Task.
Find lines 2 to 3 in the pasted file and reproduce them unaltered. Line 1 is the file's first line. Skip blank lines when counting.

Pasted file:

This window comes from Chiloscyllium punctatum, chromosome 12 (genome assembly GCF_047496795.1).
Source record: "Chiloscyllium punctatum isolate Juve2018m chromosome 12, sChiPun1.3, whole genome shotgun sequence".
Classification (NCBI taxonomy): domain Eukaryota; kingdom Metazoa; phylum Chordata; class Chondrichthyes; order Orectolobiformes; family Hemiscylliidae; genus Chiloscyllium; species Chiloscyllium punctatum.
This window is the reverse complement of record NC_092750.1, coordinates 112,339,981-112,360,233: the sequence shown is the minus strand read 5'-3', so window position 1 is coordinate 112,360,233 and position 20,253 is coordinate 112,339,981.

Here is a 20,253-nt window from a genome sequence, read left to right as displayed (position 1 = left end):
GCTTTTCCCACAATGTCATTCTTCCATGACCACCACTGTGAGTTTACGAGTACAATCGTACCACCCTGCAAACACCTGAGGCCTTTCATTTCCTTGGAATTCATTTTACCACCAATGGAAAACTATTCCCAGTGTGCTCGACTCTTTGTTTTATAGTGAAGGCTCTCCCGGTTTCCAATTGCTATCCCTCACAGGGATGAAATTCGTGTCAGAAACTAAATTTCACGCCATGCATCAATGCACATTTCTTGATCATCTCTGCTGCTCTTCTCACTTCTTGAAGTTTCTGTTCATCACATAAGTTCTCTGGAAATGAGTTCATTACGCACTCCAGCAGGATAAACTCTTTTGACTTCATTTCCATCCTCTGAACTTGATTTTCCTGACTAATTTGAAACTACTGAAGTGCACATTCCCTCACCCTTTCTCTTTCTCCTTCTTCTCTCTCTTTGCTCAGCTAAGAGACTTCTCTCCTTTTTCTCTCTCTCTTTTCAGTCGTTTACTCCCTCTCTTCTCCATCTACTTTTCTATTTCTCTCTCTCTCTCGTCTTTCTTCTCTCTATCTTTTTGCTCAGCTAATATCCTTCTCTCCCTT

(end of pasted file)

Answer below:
Source record: "Chiloscyllium punctatum isolate Juve2018m chromosome 12, sChiPun1.3, whole genome shotgun sequence".
Classification (NCBI taxonomy): domain Eukaryota; kingdom Metazoa; phylum Chordata; class Chondrichthyes; order Orectolobiformes; family Hemiscylliidae; genus Chiloscyllium; species Chiloscyllium punctatum.